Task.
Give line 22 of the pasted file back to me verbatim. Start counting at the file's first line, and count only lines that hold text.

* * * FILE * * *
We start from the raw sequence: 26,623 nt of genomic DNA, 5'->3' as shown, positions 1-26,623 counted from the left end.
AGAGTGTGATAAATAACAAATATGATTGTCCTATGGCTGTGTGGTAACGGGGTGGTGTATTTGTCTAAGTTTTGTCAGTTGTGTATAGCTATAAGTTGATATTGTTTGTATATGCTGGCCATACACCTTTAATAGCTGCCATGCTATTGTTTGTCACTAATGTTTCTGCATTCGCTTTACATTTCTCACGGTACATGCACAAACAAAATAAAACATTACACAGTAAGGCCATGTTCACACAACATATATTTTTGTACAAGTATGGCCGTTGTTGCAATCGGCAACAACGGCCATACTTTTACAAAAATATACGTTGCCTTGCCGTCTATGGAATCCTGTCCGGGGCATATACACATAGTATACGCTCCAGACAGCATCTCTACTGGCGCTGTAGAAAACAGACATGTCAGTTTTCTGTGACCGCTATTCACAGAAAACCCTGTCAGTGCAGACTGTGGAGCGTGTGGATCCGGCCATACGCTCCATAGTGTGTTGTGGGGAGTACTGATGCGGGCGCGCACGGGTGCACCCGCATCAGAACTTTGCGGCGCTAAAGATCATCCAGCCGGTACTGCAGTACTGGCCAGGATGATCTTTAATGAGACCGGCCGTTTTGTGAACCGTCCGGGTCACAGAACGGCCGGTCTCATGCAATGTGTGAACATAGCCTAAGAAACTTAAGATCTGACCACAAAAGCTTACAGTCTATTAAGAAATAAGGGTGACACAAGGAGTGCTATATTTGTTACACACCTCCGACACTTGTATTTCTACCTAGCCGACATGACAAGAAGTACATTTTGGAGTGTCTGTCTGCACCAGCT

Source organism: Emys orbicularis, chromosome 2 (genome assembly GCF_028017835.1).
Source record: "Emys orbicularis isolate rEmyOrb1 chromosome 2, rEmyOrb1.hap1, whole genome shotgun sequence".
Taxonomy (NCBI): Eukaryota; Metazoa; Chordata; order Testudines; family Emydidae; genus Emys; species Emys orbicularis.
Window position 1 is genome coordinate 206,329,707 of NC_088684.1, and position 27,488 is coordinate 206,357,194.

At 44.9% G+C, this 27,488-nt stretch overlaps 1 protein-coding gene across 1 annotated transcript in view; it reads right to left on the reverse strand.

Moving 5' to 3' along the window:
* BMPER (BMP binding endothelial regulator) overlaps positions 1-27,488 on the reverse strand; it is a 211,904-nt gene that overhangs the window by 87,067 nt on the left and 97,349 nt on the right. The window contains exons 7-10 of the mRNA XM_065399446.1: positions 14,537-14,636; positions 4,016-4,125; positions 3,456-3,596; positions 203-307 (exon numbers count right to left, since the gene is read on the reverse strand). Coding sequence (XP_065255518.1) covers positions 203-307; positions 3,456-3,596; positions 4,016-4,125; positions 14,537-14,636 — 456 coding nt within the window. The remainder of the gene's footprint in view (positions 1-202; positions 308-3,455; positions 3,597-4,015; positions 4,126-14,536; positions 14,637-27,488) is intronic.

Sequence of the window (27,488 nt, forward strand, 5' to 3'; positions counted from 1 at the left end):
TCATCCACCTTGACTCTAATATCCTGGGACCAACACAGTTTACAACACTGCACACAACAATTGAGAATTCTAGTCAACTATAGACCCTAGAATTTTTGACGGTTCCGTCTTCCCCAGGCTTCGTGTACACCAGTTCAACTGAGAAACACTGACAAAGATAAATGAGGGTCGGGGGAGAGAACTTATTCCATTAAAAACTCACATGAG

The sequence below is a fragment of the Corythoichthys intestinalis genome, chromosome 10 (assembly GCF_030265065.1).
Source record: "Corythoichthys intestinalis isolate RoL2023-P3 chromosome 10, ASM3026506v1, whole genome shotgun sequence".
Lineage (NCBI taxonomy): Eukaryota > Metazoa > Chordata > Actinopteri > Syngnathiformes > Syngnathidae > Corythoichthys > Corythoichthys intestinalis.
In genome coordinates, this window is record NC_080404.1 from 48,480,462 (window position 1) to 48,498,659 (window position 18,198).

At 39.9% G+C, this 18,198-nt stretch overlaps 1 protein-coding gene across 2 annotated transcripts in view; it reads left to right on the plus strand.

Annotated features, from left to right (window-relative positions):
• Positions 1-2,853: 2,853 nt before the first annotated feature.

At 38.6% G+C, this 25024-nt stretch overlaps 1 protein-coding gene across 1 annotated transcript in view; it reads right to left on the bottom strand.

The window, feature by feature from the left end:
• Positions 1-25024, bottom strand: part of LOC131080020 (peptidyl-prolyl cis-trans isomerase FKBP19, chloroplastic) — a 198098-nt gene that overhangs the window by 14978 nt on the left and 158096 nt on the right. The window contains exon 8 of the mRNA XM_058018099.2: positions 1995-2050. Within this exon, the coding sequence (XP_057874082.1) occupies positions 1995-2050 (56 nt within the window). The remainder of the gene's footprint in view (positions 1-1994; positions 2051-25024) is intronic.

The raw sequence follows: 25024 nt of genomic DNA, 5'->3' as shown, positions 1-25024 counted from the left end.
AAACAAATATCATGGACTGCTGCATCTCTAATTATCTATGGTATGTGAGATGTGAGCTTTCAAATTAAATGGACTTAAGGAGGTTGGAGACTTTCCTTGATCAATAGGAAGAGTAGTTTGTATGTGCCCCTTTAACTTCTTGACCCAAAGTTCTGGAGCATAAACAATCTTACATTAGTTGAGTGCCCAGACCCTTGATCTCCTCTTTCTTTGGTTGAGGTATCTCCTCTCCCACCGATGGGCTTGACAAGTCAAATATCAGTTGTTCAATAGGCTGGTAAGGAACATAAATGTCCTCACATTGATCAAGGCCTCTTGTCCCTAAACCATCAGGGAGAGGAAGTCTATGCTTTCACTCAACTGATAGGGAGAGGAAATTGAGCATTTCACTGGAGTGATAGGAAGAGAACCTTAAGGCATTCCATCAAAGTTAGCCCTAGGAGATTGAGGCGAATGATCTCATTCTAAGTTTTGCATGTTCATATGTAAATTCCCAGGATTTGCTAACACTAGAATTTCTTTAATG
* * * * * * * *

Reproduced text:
The raw sequence follows: 25024 nt of genomic DNA, 5'->3' as shown, positions 1-25024 counted from the left end.